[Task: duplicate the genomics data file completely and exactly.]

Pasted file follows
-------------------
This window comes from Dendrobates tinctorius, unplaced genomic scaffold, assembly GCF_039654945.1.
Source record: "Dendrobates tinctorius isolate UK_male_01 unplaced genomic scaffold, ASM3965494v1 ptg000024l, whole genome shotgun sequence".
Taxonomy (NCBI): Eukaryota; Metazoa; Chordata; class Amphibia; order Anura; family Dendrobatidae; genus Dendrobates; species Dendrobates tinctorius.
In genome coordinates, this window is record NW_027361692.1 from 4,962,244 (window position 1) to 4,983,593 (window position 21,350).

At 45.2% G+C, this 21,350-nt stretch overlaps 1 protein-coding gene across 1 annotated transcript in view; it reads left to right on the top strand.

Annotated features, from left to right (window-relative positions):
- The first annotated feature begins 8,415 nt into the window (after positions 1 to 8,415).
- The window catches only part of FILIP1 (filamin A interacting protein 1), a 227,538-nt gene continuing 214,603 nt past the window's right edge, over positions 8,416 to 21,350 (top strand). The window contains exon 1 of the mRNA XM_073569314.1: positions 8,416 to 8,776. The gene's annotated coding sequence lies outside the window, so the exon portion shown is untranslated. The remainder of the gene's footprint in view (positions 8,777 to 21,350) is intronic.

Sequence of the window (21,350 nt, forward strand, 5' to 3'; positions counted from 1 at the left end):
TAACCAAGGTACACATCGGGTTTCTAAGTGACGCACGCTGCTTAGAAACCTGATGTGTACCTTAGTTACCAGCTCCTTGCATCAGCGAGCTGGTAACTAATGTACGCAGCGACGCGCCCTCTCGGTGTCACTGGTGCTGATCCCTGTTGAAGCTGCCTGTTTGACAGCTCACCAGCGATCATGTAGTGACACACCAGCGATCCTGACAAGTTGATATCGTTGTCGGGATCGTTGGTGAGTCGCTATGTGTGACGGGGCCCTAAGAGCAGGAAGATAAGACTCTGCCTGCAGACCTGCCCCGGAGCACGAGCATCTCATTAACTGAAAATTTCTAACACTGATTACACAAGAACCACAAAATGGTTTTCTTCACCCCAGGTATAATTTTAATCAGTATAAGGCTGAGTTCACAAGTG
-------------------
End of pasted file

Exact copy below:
This window comes from Dendrobates tinctorius, unplaced genomic scaffold, assembly GCF_039654945.1.
Source record: "Dendrobates tinctorius isolate UK_male_01 unplaced genomic scaffold, ASM3965494v1 ptg000024l, whole genome shotgun sequence".
Taxonomy (NCBI): Eukaryota; Metazoa; Chordata; class Amphibia; order Anura; family Dendrobatidae; genus Dendrobates; species Dendrobates tinctorius.
In genome coordinates, this window is record NW_027361692.1 from 4,962,244 (window position 1) to 4,983,593 (window position 21,350).

At 45.2% G+C, this 21,350-nt stretch overlaps 1 protein-coding gene across 1 annotated transcript in view; it reads left to right on the top strand.

Annotated features, from left to right (window-relative positions):
- The first annotated feature begins 8,415 nt into the window (after positions 1 to 8,415).
- The window catches only part of FILIP1 (filamin A interacting protein 1), a 227,538-nt gene continuing 214,603 nt past the window's right edge, over positions 8,416 to 21,350 (top strand). The window contains exon 1 of the mRNA XM_073569314.1: positions 8,416 to 8,776. The gene's annotated coding sequence lies outside the window, so the exon portion shown is untranslated. The remainder of the gene's footprint in view (positions 8,777 to 21,350) is intronic.

Sequence of the window (21,350 nt, forward strand, 5' to 3'; positions counted from 1 at the left end):
TAACCAAGGTACACATCGGGTTTCTAAGTGACGCACGCTGCTTAGAAACCTGATGTGTACCTTAGTTACCAGCTCCTTGCATCAGCGAGCTGGTAACTAATGTACGCAGCGACGCGCCCTCTCGGTGTCACTGGTGCTGATCCCTGTTGAAGCTGCCTGTTTGACAGCTCACCAGCGATCATGTAGTGACACACCAGCGATCCTGACAAGTTGATATCGTTGTCGGGATCGTTGGTGAGTCGCTATGTGTGACGGGGCCCTAAGAGCAGGAAGATAAGACTCTGCCTGCAGACCTGCCCCGGAGCACGAGCATCTCATTAACTGAAAATTTCTAACACTGATTACACAAGAACCACAAAATGGTTTTCTTCACCCCAGGTATAATTTTAATCAGTATAAGGCTGAGTTCACAAGTG